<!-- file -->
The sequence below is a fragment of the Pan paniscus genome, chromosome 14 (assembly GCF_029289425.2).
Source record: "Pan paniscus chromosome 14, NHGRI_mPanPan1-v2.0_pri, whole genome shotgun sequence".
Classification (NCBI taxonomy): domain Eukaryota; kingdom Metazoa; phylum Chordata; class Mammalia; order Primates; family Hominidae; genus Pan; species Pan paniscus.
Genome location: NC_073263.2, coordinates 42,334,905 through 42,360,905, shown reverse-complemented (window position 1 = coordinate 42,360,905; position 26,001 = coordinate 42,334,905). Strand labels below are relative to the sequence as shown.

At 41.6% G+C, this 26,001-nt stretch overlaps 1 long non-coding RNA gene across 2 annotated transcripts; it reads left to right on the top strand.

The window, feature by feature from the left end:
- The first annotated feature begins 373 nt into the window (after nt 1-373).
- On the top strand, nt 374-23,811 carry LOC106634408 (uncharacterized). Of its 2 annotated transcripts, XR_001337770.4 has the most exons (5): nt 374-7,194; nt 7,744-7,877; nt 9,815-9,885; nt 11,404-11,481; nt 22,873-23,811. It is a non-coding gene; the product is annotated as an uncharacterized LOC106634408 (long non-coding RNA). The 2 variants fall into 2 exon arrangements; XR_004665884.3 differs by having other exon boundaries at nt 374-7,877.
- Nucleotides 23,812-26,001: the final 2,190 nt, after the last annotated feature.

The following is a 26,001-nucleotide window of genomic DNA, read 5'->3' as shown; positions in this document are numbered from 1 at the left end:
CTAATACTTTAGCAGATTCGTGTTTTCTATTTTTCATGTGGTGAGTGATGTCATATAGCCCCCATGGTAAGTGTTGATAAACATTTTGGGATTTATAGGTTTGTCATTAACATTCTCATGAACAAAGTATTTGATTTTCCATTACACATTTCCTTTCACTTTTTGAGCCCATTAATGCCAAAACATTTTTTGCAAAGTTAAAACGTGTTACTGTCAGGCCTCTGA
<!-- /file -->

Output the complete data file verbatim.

The sequence below is a fragment of the Pan paniscus genome, chromosome 14 (assembly GCF_029289425.2).
Source record: "Pan paniscus chromosome 14, NHGRI_mPanPan1-v2.0_pri, whole genome shotgun sequence".
Classification (NCBI taxonomy): domain Eukaryota; kingdom Metazoa; phylum Chordata; class Mammalia; order Primates; family Hominidae; genus Pan; species Pan paniscus.
Genome location: NC_073263.2, coordinates 42,334,905 through 42,360,905, shown reverse-complemented (window position 1 = coordinate 42,360,905; position 26,001 = coordinate 42,334,905). Strand labels below are relative to the sequence as shown.

At 41.6% G+C, this 26,001-nt stretch overlaps 1 long non-coding RNA gene across 2 annotated transcripts; it reads left to right on the top strand.

The window, feature by feature from the left end:
- The first annotated feature begins 373 nt into the window (after nt 1-373).
- On the top strand, nt 374-23,811 carry LOC106634408 (uncharacterized). Of its 2 annotated transcripts, XR_001337770.4 has the most exons (5): nt 374-7,194; nt 7,744-7,877; nt 9,815-9,885; nt 11,404-11,481; nt 22,873-23,811. It is a non-coding gene; the product is annotated as an uncharacterized LOC106634408 (long non-coding RNA). The 2 variants fall into 2 exon arrangements; XR_004665884.3 differs by having other exon boundaries at nt 374-7,877.
- Nucleotides 23,812-26,001: the final 2,190 nt, after the last annotated feature.

The following is a 26,001-nucleotide window of genomic DNA, read 5'->3' as shown; positions in this document are numbered from 1 at the left end:
CTAATACTTTAGCAGATTCGTGTTTTCTATTTTTCATGTGGTGAGTGATGTCATATAGCCCCCATGGTAAGTGTTGATAAACATTTTGGGATTTATAGGTTTGTCATTAACATTCTCATGAACAAAGTATTTGATTTTCCATTACACATTTCCTTTCACTTTTTGAGCCCATTAATGCCAAAACATTTTTTGCAAAGTTAAAACGTGTTACTGTCAGGCCTCTGA